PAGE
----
Undergraduate students in civil and environmental engineering who want to use their skills and knowledge to help people in the developing world can now follow an approved curriculum at the University of Colorado at Boulder.
The new Bachelor of Science degree track in Engineering for Developing Communities integrates sustainability, appropriate technology, renewable energy, international education and development, business, health and humanities with the traditional curriculum in civil and environmental engineering.
"EDC presents a unique opportunity for educating a new generation of engineers who can contribute to the relief of the endemic problems faced by developing communities worldwide," Amadei said. "The program contributes to meeting the United Nations Millennium Development Goals and involves all three components of engineering education: education, research and development, and outreach or service."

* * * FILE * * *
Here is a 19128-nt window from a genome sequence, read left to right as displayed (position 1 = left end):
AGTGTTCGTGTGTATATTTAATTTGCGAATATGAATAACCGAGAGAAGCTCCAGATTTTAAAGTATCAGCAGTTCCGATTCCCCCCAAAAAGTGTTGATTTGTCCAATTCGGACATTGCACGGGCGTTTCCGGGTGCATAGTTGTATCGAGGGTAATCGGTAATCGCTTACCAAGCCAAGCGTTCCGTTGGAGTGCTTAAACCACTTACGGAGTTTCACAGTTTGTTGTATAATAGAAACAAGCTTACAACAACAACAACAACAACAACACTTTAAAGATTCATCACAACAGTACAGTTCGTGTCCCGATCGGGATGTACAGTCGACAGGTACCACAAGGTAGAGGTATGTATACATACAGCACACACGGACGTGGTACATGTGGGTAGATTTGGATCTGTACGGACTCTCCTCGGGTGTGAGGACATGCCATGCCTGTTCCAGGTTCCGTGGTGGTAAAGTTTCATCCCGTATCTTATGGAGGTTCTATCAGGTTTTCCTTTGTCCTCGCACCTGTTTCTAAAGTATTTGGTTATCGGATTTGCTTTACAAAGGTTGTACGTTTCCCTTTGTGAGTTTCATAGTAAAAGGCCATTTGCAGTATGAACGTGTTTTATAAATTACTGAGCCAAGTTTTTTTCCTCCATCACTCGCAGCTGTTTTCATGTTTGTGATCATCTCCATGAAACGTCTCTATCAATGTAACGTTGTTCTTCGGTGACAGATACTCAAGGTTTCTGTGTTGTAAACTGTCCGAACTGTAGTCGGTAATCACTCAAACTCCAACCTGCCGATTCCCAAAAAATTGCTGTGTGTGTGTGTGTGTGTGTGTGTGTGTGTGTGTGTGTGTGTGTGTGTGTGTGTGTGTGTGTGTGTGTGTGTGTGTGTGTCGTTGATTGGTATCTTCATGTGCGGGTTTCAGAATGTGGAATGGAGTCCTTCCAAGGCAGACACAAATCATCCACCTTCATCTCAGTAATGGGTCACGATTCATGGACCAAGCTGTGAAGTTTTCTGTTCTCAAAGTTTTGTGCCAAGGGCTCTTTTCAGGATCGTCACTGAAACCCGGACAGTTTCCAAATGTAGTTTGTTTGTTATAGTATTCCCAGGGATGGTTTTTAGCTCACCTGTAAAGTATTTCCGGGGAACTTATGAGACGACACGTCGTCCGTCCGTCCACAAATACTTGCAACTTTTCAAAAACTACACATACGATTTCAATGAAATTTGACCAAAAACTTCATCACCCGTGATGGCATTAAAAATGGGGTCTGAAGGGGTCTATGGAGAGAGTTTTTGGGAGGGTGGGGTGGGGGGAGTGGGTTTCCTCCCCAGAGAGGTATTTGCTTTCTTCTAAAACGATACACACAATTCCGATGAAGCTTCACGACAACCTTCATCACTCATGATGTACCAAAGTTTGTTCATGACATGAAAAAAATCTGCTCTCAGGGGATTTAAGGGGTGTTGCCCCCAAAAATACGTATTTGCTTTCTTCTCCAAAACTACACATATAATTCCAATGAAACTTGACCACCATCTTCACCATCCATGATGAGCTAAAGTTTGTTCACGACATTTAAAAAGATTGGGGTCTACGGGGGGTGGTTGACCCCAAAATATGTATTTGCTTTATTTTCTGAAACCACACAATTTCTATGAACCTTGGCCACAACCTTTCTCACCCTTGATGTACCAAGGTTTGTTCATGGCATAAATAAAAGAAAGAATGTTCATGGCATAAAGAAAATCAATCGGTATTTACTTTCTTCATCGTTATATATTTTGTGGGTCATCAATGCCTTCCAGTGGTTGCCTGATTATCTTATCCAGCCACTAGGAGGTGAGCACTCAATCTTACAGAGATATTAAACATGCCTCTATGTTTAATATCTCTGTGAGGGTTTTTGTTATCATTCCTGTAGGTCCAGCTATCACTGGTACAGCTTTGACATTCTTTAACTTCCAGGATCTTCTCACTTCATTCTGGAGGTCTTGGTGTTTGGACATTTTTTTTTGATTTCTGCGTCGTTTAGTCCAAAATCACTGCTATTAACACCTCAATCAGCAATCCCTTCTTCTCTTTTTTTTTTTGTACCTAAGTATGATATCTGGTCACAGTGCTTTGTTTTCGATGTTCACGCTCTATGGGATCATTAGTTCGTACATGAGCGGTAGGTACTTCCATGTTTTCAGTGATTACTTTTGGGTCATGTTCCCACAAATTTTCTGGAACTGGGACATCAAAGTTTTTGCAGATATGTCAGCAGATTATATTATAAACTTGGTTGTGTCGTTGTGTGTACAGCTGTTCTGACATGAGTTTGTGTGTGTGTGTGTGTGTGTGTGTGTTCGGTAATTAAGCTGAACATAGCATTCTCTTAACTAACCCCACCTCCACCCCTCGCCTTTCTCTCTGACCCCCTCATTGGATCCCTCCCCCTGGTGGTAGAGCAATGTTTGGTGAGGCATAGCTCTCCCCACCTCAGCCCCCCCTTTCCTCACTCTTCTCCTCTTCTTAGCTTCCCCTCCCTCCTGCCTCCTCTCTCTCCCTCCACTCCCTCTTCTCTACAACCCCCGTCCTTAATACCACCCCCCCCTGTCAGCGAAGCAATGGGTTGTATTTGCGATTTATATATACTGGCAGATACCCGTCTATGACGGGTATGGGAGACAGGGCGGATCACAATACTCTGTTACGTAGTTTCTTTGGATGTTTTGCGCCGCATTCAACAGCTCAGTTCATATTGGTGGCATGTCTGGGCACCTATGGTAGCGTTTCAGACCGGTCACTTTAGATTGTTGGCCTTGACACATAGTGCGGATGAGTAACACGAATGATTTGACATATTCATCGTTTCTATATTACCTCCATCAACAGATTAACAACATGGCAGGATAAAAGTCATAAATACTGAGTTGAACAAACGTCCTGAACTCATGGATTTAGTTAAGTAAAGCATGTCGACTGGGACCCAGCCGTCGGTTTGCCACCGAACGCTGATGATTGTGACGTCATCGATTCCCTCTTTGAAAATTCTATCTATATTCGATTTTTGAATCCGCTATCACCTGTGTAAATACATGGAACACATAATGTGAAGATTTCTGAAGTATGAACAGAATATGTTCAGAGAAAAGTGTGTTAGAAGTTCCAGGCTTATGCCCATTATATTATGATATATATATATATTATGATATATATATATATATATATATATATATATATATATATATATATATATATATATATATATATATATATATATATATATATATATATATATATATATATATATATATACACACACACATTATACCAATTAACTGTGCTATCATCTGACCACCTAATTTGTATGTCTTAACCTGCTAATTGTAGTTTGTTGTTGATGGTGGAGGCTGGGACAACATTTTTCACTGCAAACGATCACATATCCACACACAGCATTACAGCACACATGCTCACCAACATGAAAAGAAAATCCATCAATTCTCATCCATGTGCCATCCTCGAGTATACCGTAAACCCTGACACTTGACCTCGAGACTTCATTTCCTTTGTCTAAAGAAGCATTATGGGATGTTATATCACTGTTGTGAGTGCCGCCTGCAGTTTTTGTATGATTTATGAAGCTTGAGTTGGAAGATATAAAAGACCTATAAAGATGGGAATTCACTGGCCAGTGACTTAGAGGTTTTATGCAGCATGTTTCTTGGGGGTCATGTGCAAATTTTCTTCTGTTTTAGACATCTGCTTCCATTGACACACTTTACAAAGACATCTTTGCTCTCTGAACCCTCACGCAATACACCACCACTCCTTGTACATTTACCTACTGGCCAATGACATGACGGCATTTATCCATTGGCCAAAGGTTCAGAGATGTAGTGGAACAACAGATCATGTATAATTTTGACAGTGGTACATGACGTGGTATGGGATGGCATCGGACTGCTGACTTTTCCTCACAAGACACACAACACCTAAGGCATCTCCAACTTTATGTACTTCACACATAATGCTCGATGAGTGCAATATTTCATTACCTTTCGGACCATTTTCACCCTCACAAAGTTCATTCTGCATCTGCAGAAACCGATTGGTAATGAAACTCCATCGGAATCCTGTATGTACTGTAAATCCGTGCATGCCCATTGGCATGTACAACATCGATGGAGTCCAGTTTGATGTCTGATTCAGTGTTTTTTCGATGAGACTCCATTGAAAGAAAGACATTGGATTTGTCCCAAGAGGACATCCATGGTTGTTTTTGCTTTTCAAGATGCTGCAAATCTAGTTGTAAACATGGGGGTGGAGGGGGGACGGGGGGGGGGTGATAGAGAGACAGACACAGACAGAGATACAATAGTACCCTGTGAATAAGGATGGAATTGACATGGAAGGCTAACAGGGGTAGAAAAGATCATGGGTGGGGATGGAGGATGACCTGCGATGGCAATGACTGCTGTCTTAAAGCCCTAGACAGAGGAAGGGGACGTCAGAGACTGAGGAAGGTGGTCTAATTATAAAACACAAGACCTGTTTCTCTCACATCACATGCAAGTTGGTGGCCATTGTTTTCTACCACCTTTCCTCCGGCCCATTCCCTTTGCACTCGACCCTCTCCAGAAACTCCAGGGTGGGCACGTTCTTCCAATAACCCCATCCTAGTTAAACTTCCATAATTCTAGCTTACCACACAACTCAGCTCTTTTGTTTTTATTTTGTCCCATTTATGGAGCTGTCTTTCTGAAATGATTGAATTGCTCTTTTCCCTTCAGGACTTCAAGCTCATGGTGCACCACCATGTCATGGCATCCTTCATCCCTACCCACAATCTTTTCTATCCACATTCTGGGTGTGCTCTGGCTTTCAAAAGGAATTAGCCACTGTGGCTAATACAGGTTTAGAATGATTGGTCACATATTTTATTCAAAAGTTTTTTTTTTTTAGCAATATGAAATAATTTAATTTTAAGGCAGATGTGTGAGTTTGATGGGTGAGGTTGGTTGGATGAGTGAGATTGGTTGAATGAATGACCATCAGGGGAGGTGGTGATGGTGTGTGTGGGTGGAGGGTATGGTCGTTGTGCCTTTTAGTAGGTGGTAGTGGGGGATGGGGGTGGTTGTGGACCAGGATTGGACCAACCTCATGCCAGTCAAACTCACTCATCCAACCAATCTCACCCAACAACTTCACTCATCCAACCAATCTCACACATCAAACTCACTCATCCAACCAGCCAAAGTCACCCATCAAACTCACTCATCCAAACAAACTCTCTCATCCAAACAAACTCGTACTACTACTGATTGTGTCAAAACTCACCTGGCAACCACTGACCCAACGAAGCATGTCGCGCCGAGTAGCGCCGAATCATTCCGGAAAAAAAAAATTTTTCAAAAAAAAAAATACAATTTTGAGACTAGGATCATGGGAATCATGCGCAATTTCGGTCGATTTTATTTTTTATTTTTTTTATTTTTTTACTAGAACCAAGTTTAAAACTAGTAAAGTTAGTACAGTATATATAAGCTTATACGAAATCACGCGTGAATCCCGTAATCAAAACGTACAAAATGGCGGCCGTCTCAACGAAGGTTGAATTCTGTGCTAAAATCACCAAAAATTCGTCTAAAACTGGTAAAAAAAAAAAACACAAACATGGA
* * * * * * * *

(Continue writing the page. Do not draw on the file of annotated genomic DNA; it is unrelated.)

Dozens of CU-Boulder engineering students already have participated in humanitarian outreach or service projects through Engineers Without Borders-USA, a nonprofit organization also founded by Amadei. These projects, which are extracurricular in nature, include partnering with developing communities such as San León, Peru, and Muramba, Rwanda, to meet critical needs for drinking water, sanitation and sustainable energy
During a January 2006 trip to Rwanda, for example, CU students helped to install solar-powered lighting in the operating room of Mugonero Hospital, where it was used by visiting surgeons only a few hours later when a power failure took place during ongoing surgery.
The new undergraduate track provides an integrated curriculum for students interested in these areas and complements an existing graduate degree track in Engineering for Developing Communities, which is an option in the master's-doctoral degree program in environmental engineering. Engineering for Developing Communities also can be emphasized within the Building Systems Program at CU-Boulder.
For more information visit www.edc-cu.org/